An accomplice for the continuing amnesia about the history of education is, surprisingly enough, educational research itself. Instead of asking – What do children need? What are our responsibilities to the students we serve? – educational technology advocates prefer to ask: How well does the current, fashionable ensemble of computers and electronic systems work? Answering that question becomes the challenge at hand and the focus of an ongoing ritual. A research protocol is developed and the research is conducted. Perhaps there are interviews. Perhaps there are tests to measure achievement. Or perhaps some other research method is developed to gauge the effectiveness of the technological ensemble in question. Eventually, the results are tabulated and presented at scholarly conferences and published in reports and journals. In a typical conference presentation, for example, a teacher or administrator might describe an educational project that involves cell phones and internet with special software and instructional plans. The questions become: What happened in the pilot study? How much time did students spend using the new system? Did students’ academic achievement improve? What will the next stage be? Almost invariably, the conclusion of the ‘innovate and measure’ ritual is that the initial outcomes were very promising, enough to merit additional research and, of course, additional funding. This practice can be seen, for example, in the conferences and workshops where proponents display the apparatus and methods of the iClass system and where educational researchers present the results of studies that attempt to measure the system’s effectiveness. The underlying assumption is that by repeating the exercise over and over again, the education of the students affected will surely be enhanced. From a historical perspective on many similar attempts in both distant and more recent experience, this assumption is highly problematic.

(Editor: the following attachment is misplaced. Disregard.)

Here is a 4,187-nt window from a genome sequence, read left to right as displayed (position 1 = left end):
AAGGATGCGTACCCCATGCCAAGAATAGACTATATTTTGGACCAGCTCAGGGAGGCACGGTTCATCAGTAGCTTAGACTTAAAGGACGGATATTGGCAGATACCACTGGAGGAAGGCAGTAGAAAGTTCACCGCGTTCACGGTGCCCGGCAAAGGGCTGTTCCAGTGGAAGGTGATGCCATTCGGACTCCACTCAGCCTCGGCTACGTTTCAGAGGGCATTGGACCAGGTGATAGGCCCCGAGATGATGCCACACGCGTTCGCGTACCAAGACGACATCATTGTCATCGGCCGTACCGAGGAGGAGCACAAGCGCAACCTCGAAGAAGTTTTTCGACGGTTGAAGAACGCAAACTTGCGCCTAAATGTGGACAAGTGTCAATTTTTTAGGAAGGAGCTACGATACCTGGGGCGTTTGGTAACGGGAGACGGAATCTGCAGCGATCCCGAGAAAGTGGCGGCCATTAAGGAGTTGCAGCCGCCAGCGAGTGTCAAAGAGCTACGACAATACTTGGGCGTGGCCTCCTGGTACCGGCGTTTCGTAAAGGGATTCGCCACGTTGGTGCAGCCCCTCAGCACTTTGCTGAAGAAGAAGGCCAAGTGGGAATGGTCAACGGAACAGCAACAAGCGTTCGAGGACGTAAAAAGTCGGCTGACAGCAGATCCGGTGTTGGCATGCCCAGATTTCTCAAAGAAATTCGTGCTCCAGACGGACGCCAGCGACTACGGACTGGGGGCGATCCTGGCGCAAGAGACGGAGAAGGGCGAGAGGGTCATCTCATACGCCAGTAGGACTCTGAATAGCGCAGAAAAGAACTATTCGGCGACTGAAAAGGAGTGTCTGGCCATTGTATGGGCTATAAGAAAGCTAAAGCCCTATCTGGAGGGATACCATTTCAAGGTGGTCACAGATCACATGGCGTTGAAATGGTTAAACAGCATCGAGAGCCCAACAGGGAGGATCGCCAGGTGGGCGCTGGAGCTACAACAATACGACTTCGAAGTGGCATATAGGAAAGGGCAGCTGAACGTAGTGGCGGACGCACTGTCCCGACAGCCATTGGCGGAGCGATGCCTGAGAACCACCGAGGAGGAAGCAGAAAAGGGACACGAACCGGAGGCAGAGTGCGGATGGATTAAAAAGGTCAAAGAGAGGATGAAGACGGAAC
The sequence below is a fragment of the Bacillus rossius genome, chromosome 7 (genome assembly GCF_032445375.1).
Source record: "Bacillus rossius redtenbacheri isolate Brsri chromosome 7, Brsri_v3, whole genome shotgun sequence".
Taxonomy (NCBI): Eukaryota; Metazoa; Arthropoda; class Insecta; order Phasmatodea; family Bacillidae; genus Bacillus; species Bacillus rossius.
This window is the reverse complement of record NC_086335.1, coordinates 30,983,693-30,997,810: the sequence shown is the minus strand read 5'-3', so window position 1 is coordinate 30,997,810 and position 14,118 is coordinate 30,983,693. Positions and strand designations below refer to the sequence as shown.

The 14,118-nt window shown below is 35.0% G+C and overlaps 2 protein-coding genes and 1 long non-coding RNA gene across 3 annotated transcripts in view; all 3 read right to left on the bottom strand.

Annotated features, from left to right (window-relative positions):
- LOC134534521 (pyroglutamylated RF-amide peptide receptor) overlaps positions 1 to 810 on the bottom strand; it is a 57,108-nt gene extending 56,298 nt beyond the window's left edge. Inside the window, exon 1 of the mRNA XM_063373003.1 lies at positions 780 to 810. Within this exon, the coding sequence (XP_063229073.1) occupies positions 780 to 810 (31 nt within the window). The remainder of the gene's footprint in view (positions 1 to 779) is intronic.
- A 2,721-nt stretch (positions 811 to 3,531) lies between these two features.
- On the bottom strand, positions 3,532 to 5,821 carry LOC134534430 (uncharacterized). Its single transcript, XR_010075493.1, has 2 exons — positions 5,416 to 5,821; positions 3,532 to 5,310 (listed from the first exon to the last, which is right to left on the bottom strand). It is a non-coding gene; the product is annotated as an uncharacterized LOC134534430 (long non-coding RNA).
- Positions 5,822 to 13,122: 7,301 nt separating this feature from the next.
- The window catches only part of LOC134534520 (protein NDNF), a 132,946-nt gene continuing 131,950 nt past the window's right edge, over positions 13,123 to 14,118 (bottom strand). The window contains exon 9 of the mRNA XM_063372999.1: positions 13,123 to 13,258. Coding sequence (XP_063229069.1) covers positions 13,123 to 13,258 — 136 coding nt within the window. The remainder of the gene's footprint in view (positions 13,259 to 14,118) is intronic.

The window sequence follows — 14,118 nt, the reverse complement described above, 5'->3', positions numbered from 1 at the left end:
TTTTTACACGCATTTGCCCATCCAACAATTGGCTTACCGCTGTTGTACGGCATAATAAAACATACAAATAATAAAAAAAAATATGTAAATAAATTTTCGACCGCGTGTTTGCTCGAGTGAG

Langdon Winner

Winner, L. (2009). Information technology and educational amnesia. Policy Futures in Education, 7(6), 587–591.